If attorney and Fox News legal analyst Gregg Jarrett is correct in his analysis, you can take that “lock her up” chant out of mothballs, because Clinton is in deep trouble over the Uranium One scandal and revelations she helped fund the infamous “Trump dossier.”
In an appearance on “Hannity” this week, Jarrett identified no less than “13 potential crimes committed by Hillary Clinton” and said “she could be charged with six anti-corruption statues — they were all felonies.”
“She could also be charged with racketeering for using her charity as a criminal enterprise,” Jarrett said, refererring to donations made to the Clinton Foundation by individuals related to Uranium One before Clinton’s State Department signed off on the 2010 deal that gave nuclear giant Rosatom access to 20 percent of American uranium production capacity.
“And then you’ve got all of the email crimes, two of them under the Espionage Act and two additional,” Jarrett said.
This week’s revelation that the Clinton campaign and the Democrat National Committee paid for the work that went into the document that became known as the Trump dossier could turn into ammunition against Clinton too, Jarrett said.
“And now you’ve got this latest dossier information — you can’t pay a foreign national relative to a political campaign,” he said. “And it appears she also — and the DNC — hid it in their disclosure reports, which could also be criminally charged.”
Will Clinton face 13 charges, as Jarrett speculates she might?
Let’s face facts — on the email server, no matter how optimistic of a conservative you may be, that plane has long since left the departure gate. But even though Hillary and former President Bill Clinton have a long and storied history of evading the legal strictures of these United States, Jarrett isn’t just serving up nothingburger stuff.
In a longer piece for Fox News published last week in the wake of the latest Uranium One/Russia allegations, the former defense attorney spelled out some of the charges he thinks Hillary might be facing in greater detail.
“It is a crime to use a public office to confer a benefit to a foreign government in exchange for money,” Jarrett wrote.
“It is often referred to as ‘pay-to-play,’ but it can be prosecuted under a variety of anti-corruption laws passed by Congress, including the federal bribery statute (18 USC 201-b), the federal gratuity statute (18 USC 201-c), the mail fraud statute (18 USC 1341), the wire fraud statute (18 USC 1343), the program bribery statute (18 USC 666), and the Travel Act (18 USC 1952).”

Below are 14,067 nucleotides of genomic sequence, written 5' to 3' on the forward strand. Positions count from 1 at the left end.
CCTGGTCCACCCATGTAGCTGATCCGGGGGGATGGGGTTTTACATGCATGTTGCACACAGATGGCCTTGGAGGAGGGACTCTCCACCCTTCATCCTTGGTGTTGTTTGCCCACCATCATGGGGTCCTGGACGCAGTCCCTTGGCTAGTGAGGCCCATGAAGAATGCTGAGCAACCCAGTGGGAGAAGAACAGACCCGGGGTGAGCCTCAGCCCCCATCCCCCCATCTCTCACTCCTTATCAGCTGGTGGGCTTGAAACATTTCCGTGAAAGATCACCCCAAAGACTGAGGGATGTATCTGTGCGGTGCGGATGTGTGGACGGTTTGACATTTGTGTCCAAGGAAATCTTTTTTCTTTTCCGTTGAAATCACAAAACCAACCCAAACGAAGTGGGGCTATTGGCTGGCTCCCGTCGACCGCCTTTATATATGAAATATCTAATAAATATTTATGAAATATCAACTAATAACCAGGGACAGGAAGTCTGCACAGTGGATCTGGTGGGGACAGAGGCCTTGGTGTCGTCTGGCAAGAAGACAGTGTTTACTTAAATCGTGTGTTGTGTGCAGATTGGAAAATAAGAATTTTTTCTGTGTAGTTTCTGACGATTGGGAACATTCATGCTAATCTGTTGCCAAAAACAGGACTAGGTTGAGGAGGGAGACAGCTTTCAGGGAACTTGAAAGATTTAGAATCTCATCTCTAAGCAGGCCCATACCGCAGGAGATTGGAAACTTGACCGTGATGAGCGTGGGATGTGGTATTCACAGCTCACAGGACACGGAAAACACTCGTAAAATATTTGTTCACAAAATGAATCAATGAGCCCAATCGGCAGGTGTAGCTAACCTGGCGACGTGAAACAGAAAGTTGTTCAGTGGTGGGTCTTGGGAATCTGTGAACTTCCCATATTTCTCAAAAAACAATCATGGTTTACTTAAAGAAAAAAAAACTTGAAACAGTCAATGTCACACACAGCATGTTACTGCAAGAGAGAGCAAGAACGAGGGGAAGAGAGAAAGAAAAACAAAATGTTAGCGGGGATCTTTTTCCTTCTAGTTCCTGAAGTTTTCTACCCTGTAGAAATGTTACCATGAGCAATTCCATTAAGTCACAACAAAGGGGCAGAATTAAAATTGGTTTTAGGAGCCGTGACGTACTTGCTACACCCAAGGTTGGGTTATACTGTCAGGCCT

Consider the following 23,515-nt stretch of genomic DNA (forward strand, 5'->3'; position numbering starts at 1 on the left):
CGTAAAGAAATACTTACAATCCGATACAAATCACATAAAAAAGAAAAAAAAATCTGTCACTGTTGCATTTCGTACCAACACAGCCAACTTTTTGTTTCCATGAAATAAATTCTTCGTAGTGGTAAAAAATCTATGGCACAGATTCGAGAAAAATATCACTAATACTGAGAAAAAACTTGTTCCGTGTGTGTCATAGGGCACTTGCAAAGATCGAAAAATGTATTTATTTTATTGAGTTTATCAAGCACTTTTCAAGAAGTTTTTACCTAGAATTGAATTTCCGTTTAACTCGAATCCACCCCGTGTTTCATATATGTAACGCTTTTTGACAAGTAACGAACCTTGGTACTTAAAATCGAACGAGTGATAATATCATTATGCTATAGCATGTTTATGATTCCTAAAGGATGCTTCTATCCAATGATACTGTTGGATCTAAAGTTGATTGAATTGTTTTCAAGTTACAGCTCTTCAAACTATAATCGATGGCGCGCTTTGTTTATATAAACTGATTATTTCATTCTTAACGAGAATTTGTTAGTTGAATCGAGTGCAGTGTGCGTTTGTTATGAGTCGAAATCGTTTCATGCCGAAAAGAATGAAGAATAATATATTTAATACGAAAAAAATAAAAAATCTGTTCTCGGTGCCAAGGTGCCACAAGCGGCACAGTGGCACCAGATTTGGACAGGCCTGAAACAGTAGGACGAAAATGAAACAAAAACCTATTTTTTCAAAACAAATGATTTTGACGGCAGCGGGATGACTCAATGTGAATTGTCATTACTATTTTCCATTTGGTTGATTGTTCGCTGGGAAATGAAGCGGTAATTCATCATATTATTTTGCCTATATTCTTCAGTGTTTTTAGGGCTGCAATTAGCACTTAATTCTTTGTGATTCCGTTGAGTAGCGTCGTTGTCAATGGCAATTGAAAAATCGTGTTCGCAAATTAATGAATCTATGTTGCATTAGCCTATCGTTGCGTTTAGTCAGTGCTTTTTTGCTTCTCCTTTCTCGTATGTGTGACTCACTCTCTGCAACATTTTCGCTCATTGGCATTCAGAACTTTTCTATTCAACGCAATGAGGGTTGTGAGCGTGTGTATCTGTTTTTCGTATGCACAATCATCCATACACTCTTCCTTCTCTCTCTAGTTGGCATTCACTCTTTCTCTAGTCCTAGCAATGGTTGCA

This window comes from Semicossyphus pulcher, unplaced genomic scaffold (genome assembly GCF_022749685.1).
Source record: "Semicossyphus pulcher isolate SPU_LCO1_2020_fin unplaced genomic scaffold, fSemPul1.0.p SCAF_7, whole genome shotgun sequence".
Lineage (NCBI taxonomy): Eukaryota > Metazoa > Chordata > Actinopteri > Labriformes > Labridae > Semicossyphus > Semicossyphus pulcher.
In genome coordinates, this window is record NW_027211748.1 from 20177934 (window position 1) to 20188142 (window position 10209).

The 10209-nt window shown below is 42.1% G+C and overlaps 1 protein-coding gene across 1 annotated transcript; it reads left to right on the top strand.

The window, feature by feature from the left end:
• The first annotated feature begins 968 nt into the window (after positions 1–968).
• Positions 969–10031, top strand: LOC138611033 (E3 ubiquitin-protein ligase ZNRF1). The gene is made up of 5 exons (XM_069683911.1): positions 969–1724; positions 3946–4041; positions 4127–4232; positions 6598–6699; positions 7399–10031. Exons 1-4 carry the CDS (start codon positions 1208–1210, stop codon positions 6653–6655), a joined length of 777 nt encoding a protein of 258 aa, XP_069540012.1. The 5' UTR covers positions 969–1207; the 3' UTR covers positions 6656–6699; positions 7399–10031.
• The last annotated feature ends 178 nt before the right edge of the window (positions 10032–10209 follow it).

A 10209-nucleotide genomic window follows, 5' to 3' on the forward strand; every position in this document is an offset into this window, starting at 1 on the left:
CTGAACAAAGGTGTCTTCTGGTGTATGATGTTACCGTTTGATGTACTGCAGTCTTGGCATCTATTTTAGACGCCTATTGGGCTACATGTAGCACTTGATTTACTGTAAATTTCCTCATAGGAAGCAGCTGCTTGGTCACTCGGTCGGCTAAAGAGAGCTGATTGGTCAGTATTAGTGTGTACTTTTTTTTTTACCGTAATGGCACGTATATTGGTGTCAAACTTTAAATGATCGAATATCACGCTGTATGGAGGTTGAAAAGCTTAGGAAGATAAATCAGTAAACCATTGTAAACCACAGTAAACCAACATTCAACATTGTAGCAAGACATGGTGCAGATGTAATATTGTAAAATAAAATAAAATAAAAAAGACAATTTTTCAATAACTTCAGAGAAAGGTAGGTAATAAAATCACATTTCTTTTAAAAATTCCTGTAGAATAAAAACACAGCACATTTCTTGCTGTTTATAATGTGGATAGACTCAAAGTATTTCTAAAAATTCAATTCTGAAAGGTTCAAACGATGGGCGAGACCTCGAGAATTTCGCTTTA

“The FBI evidence, if true, would seem to show that one or more of these illegal ‘pay-to-play’ laws were broken. The government would have to prove that Hillary and Bill got paid, while the Russians got to play. And prosecutors are required to show a ‘quid pro quo’ or ‘nexus’ between the payments and the benefit provided,” Jarrett wrote.
“But it appears that the FBI already possesses all the evidence it needs to make a compelling case.
“If Hillary leveraged her public office as secretary of state for personal enrichment, but also used her charity as a receptacle or conduit for money obtained illegally, that would also constitute racketeering, as I first argued in a column almost a year ago,” he continued.
“There is little doubt the Clinton Foundation operated as a charity. But if the FBI documents demonstrate that there was a secondary, hidden purpose devoted to self-dealing and personal enrichment, then prosecution could be pursued against Clinton for racketeering,” he wrote, noting that “more than half the people outside the government who met with Hillary Clinton while she served as secretary of state donated money to her foundation.”
Then there’s the Trump dossier stuff. At least one nonpartisan group has already filed a complaint with the Federal Election Commission noting that if Clinton and the DNC knowingly obscured their role in funding the dossier, they likely broke election law.
Jarrett also brings up the fact that most of this money went to Britisher Christopher Steele, who was contracted by Fusion GPS to do the intelligence work for the dossier. Whether this constitutes “pay(ing) a foreign national relative to a political campaign” or would be an avenue authorities would be willing to pursue is up in the air. It could be difficult to prove, not in the least because you’d have to prove Clinton specifically knew Christopher Steele or other foreign nationals were being paid with Fusion GPS money.
After all, one of the first things you learn when you get to Washington is the true meaning of the words “plausible deniability.” Hillary Clinton — and the rest of her extended clan — are exceptionally good at making those two very important words work for them, which means I wouldn’t get super-excited about seeing Hillary out of the woods and into a courtroom just yet.
However, at the very least, I would take your “lock her up” chant back out of storage. I get the feeling you’re going to get to use it again real soon.
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